4 December 20142 Thessalonians 1:1-4, 11-12
“We must always give thanks to God for you, brothers and sisters” (v. 3)
Psalm: Psalm 71:1-14
Although there have been suggestions by some scholars that 2 Thessalonians was not written by Paul, I am going along with those who argue for Pauline authorship. Even shorter than the first letter, the second seems to have been written shortly after it. It begins in a similar way, by thanking God for the growing faith and unity of the Thessalonians in the face of persecution. It may be that they have written to Paul, depreciating his praise for them in the previous letter. It can be hard to receive praise, or to accept that you are worthy of it. The Thessalonians are in need of reassurance and Paul offers it by saying that he boasts about them to other churches (verse 4). He picks out three things which are worthy of thanksgiving - their faith, which is growing, their increasing love, and their steadfastness. To hear such things from their beloved mentor would surely raise their flagging spirits.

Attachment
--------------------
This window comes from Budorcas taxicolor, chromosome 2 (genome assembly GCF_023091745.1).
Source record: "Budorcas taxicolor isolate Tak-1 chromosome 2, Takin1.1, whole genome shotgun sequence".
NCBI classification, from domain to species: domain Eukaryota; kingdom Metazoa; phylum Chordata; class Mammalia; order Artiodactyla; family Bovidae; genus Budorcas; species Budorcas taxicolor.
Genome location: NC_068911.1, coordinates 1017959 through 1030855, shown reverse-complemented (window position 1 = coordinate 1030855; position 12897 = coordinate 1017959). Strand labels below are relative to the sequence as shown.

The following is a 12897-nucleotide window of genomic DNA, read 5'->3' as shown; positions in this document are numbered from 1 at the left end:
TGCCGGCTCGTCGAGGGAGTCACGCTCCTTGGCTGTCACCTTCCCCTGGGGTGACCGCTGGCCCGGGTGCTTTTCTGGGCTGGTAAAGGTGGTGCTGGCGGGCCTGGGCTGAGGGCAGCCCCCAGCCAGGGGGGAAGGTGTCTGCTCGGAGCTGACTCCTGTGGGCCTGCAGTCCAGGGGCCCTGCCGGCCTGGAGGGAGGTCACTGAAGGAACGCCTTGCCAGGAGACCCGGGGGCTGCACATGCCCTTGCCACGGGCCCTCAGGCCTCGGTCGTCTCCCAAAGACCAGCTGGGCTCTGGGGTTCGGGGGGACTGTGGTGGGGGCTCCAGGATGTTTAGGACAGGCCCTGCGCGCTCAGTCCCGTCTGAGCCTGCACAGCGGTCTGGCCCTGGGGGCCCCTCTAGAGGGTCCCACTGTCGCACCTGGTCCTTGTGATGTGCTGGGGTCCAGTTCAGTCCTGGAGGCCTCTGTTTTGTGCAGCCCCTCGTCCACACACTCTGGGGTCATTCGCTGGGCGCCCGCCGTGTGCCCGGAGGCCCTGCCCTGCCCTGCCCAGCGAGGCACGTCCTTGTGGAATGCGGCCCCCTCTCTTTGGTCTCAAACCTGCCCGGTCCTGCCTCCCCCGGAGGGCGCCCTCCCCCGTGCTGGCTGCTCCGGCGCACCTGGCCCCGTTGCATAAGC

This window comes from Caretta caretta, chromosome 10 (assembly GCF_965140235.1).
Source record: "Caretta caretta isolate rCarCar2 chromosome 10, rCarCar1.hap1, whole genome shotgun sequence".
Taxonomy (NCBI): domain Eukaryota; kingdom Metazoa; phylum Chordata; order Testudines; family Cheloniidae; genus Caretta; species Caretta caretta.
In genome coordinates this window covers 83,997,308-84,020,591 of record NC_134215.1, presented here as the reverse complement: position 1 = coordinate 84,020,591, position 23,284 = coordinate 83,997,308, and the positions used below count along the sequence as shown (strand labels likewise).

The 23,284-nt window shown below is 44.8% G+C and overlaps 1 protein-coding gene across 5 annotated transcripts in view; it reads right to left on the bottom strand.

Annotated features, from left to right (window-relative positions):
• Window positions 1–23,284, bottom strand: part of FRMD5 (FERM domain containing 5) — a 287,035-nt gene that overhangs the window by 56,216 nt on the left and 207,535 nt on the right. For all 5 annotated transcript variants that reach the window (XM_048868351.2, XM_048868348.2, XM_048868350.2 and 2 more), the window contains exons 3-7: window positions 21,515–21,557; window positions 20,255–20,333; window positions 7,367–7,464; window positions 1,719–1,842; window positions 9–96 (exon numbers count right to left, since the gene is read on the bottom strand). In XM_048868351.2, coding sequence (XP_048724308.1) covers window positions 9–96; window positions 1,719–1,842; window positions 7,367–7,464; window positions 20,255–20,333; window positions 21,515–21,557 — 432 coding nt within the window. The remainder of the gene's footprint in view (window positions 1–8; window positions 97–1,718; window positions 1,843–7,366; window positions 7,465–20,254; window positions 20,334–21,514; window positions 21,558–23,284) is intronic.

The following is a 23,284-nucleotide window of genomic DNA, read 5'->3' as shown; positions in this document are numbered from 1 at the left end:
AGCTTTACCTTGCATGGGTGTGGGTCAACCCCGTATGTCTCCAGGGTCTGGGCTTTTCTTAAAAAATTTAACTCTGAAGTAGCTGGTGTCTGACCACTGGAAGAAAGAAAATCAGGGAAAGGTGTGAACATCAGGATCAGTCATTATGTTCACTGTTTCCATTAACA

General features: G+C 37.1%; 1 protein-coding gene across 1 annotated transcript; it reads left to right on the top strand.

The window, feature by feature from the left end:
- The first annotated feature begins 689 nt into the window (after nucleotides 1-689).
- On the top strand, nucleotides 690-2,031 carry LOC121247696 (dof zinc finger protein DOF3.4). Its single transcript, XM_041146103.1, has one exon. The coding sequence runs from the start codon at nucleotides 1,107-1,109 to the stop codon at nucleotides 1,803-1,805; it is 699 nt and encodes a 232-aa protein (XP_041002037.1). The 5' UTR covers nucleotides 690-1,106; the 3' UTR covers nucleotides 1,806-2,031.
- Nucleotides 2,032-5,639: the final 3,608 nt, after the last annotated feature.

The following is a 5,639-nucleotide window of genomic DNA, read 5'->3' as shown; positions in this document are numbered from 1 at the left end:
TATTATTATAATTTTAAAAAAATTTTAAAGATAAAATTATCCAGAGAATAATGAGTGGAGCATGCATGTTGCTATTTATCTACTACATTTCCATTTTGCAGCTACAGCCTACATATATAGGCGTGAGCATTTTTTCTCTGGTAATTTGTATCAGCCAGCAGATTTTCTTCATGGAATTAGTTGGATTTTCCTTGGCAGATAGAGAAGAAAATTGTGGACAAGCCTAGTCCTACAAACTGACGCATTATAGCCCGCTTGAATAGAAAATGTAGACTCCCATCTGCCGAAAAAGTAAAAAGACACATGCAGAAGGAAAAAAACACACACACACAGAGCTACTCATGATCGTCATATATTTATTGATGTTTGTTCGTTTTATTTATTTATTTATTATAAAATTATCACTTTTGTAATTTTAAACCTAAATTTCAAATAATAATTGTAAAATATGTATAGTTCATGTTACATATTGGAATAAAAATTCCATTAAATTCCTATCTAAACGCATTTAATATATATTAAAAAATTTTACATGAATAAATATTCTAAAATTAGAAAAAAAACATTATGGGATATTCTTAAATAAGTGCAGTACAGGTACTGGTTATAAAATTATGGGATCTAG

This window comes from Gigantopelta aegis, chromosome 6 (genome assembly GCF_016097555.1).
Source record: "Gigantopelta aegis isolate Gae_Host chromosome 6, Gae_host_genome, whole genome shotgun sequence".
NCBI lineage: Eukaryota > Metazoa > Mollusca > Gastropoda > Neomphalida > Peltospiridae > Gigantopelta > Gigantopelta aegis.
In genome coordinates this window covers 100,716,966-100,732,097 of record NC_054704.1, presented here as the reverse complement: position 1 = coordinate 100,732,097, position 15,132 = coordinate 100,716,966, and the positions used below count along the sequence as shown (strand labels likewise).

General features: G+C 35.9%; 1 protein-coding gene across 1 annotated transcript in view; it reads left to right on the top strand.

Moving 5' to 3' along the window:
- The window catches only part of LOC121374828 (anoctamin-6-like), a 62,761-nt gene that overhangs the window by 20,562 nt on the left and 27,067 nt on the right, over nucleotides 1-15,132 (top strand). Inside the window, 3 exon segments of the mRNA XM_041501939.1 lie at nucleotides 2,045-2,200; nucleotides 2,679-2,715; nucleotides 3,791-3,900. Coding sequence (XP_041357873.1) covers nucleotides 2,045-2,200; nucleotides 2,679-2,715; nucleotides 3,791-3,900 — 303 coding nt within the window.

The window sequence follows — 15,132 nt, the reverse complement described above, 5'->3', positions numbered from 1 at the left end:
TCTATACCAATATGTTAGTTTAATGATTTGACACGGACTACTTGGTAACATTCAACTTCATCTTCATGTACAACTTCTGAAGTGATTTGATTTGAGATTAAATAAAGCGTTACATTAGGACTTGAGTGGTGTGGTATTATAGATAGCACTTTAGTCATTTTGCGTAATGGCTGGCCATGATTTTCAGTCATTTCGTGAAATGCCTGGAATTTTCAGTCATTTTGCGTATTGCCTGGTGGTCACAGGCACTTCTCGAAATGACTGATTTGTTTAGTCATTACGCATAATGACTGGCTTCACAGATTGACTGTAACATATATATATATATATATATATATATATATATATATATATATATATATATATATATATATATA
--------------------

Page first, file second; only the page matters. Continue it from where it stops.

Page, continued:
After returning to the theme which seems to most concern the Thessalonians, the second coming of Christ and their worthiness to be part of the kingdom of God (2 Thessalonians 1:5-10), Paul assures them of his prayers that God will work within them, so that the name of Jesus may be glorified in them, and that they might be glorified in him.
This is another boost to the confidence of the Thessalonians because earlier (2 Thessalonians 1:10) Paul has said that when he comes again, Christ will be glorified in his saints. In his earlier letter (1 Thessalonians 5:23-24), he has prayed that God will sanctify them. The implication here is that if Christ is glorified in them, that process of sanctification (ie being made pure and holy) is complete. Despite their lack of confidence and all their anxieties about themselves, they will share in the glory of the kingdom.
- Do you find it hard to receive praise from others? Why is that, do you think?
- Is there anyone who you need to thank? Do it today.